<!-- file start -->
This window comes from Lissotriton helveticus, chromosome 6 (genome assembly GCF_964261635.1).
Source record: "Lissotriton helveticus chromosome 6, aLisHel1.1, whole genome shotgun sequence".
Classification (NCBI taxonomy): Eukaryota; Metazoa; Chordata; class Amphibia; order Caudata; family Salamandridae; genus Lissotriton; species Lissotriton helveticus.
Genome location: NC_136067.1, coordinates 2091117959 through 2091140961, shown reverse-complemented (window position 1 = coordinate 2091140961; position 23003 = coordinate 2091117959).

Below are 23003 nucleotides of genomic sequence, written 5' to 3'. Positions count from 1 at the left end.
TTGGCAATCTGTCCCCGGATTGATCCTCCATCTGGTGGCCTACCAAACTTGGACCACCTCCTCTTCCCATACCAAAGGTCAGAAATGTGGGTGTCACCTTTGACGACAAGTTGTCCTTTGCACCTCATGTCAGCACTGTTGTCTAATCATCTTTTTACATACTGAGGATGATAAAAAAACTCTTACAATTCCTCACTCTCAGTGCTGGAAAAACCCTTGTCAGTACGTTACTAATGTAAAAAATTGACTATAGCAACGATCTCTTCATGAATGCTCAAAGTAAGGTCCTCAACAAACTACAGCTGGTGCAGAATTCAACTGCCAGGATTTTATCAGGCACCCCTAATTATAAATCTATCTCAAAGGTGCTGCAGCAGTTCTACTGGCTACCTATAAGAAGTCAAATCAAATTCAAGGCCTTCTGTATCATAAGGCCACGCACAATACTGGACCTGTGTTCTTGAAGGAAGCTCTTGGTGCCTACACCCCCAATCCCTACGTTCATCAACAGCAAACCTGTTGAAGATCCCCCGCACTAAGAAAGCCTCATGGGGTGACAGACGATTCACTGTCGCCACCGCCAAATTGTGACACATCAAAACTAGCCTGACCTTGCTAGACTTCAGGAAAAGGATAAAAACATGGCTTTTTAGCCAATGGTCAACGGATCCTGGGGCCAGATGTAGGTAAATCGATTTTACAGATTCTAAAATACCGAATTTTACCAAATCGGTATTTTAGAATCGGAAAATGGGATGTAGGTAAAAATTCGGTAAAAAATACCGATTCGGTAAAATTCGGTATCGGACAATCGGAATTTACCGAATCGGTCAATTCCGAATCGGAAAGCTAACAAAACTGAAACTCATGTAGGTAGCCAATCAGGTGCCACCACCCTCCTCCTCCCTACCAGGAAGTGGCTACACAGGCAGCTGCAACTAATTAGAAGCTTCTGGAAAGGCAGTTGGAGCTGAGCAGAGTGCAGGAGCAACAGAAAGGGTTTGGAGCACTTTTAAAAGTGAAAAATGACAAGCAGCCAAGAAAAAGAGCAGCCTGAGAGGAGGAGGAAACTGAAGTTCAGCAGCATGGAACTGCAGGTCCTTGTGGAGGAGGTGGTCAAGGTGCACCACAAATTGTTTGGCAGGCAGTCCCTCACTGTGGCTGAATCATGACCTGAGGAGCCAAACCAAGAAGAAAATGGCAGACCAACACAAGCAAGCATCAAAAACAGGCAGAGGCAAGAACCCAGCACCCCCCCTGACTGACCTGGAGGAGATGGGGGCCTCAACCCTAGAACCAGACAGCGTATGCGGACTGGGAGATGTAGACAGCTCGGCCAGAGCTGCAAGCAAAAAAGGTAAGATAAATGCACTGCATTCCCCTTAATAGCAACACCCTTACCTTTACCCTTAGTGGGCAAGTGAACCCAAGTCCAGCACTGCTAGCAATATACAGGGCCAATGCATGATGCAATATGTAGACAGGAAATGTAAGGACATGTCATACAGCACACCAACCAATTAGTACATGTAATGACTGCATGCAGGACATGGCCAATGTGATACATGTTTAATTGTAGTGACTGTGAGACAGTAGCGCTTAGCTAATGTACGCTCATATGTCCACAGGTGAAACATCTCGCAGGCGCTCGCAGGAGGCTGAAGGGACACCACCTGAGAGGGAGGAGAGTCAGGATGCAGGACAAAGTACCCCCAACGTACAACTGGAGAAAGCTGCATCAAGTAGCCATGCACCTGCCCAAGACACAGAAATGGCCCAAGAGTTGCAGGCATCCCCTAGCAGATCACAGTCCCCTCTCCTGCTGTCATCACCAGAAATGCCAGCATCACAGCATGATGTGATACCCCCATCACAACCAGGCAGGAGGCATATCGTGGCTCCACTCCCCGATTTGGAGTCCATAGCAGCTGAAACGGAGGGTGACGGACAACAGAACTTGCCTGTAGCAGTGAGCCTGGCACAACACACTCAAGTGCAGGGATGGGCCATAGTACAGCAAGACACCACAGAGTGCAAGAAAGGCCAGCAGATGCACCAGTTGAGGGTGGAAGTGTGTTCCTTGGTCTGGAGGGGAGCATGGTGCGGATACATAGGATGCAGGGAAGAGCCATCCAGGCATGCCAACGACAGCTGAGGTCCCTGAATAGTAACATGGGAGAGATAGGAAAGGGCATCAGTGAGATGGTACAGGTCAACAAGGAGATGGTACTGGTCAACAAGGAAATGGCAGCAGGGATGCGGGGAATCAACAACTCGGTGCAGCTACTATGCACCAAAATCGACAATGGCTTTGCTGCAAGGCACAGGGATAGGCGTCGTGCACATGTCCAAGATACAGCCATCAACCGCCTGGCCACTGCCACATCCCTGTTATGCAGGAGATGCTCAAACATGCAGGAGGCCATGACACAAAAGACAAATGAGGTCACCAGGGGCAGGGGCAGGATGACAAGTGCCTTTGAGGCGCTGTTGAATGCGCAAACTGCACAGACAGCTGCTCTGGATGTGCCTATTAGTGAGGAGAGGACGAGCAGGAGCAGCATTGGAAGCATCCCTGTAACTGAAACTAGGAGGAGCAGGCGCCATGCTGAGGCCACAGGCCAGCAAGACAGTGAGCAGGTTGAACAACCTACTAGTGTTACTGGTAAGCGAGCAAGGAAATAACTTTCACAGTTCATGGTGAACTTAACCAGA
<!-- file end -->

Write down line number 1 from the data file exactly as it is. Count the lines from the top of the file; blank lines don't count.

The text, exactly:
This window comes from Lissotriton helveticus, chromosome 6 (genome assembly GCF_964261635.1).